The infernal Serpent; he it was whose guile,
    Stirred up with envy and revenge, deceived
    The mother of mankind, what time his pride
    Had cast him out from Heaven, with all his host
    Of rebel Angels, by whose aid, aspiring
    To set himself in glory above his peers,
    He trusted to have equalled the Most High,
    If he opposed, and, with ambitious aim
    Against the throne and monarchy of God,
    Raised impious war in Heaven and battle proud,
    With vain attempt. Him the Almighty Power
    Hurled headlong flaming from the ethereal sky,
    With hideous ruin and combustion, down
    To bottomless perdition, there to dwell
    In adamantine chains and penal fire,
    Who durst defy the Omnipotent to arms.
    Nine times the space that measures day and night
    To mortal men, he, with his horrid crew,
    Lay vanquished, rowling in the fiery gulf,
    Confounded, though immortal. But his doom
    Reserved him to more wrath; for now the thought
    Both of lost happiness and lasting pain
    Torments him: round he throws his baleful eyes,
    That witnessed huge affliction and dismay,
    Mixed with obdurate pride and steadfast hate.
    At once, as far as Angel’s ken, he views
    The dismal situation waste and wild.
    A dungeon horrible, on all sides round,
    As one great furnace flamed; yet from those flames
    No light; but rather darkness visible
    Served only to discover sights of woe,
    Regions of sorrow, doleful shades, where peace
    And rest can never dwell, hope never comes
    That comes to all, but torture without end
    Still urges, and a fiery deluge, fed
    With ever-burning sulphur unconsumed.
    Such place Eternal Justice had prepared
    For those rebellious; here their prison ordained
    In utter darkness, and their portion set,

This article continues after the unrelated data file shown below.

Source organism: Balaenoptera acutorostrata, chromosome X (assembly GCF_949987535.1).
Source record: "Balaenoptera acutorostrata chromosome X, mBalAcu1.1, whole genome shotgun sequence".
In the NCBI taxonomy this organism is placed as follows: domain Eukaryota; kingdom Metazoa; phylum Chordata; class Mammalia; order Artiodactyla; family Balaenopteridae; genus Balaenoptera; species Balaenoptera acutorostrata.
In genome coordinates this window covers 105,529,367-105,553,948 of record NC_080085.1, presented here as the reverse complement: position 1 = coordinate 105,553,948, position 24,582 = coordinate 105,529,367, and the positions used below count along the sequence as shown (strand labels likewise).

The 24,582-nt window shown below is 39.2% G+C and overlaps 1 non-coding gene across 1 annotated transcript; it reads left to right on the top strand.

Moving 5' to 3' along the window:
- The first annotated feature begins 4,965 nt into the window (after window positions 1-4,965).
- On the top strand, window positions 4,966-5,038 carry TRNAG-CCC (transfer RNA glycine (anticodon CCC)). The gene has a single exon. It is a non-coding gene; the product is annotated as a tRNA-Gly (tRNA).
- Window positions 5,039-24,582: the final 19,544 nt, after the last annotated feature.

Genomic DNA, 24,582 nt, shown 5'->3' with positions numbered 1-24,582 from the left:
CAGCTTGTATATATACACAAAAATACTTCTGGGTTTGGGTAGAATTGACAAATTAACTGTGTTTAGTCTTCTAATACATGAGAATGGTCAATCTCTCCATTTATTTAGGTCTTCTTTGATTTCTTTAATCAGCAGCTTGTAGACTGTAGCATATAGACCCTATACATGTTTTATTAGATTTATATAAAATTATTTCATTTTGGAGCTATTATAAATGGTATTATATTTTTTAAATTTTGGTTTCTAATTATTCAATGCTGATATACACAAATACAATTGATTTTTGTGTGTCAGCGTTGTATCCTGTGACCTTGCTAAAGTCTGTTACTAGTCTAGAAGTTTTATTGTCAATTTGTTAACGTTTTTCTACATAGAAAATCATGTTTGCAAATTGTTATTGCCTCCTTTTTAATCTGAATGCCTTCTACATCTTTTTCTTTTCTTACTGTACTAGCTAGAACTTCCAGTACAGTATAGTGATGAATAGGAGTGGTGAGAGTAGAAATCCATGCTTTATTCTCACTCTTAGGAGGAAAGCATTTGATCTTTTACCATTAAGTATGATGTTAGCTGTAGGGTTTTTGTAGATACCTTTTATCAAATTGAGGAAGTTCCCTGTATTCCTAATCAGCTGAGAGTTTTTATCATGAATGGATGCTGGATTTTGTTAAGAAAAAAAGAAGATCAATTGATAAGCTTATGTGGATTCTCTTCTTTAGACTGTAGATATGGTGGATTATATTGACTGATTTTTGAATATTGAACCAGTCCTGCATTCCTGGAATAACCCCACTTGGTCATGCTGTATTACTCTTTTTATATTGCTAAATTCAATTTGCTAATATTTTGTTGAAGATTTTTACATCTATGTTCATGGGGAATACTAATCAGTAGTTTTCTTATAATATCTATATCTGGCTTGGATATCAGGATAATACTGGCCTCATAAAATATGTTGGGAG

As far removed from God and light of Heaven
    As from the centre thrice to the utmost pole.

    Milton

  10. #10
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    Quote Originally Posted by biff View Post
    It was somewhere up the country in a land of rock and scrub, That they formed an institution called the Geebung Polo Club. They were long and wiry natives of the rugged mountainside, And the horse was never saddled that the Geebungs couldn't ride; But their style of playing polo was irregular and rash - They had mighty little science, but a mighty lot of dash: And they played on mountain ponies that were muscular and strong, Though their coats were quite unpolished, and their manes and tails were long. And they used to train those ponies wheeling cattle in the scrub: They were demons, were the members of the Geebung Polo Club.
    It was somewhere down the country, in a city's smoke and steam, That a polo club existed, called the Cuff and Collar Team. As a social institution 'twas a marvellous success, For the members were distinguished by exclusiveness and dress. They had natty little ponies that were nice, and smooth, and sleek, For their cultivated owners only rode 'em once a week. So they started up the country in pursuit of sport and fame, For they meant to show the Geebungs how they ought to play the game; And they took their valets with them - just to give their boots a rub Ere they started operations on the Geebung Polo Club.